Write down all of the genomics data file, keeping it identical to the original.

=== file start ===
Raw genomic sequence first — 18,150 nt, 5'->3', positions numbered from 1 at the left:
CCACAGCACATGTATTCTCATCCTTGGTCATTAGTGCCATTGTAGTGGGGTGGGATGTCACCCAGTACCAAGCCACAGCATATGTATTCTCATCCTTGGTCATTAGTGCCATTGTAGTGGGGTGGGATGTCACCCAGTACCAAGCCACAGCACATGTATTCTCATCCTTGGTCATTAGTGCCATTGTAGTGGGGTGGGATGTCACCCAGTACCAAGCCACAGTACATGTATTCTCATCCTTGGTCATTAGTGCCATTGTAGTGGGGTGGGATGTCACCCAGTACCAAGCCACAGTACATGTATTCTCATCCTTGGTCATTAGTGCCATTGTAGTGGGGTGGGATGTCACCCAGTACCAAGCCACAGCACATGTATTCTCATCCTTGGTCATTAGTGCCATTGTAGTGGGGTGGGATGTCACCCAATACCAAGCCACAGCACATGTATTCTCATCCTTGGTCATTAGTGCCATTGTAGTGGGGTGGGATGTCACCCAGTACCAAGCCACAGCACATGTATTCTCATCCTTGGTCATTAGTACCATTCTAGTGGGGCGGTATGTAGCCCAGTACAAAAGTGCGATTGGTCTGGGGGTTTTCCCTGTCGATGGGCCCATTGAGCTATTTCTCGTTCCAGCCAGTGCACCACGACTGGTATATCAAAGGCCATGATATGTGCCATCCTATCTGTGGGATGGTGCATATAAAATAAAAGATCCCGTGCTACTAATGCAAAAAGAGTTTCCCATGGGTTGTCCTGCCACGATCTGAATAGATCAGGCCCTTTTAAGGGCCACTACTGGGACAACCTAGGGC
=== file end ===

Raw genomic sequence first — 18,150 nt, 5'->3', positions numbered from 1 at the left:
CCACAGCACATGTATTCTCATCCTTGGTCATTAGTGCCATTGTAGTGGGGTGGGATGTCACCCAGTACCAAGCCACAGCATATGTATTCTCATCCTTGGTCATTAGTGCCATTGTAGTGGGGTGGGATGTCACCCAGTACCAAGCCACAGCACATGTATTCTCATCCTTGGTCATTAGTGCCATTGTAGTGGGGTGGGATGTCACCCAGTACCAAGCCACAGTACATGTATTCTCATCCTTGGTCATTAGTGCCATTGTAGTGGGGTGGGATGTCACCCAGTACCAAGCCACAGTACATGTATTCTCATCCTTGGTCATTAGTGCCATTGTAGTGGGGTGGGATGTCACCCAGTACCAAGCCACAGCACATGTATTCTCATCCTTGGTCATTAGTGCCATTGTAGTGGGGTGGGATGTCACCCAATACCAAGCCACAGCACATGTATTCTCATCCTTGGTCATTAGTGCCATTGTAGTGGGGTGGGATGTCACCCAGTACCAAGCCACAGCACATGTATTCTCATCCTTGGTCATTAGTACCATTCTAGTGGGGCGGTATGTAGCCCAGTACAAAAGTGCGATTGGTCTGGGGGTTTTCCCTGTCGATGGGCCCATTGAGCTATTTCTCGTTCCAGCCAGTGCACCACGACTGGTATATCAAAGGCCATGATATGTGCCATCCTATCTGTGGGATGGTGCATATAAAATAAAAGATCCCGTGCTACTAATGCAAAAAGAGTTTCCCATGGGTTGTCCTGCCACGATCTGAATAGATCAGGCCCTTTTAAGGGCCACTACTGGGACAACCTAGGGC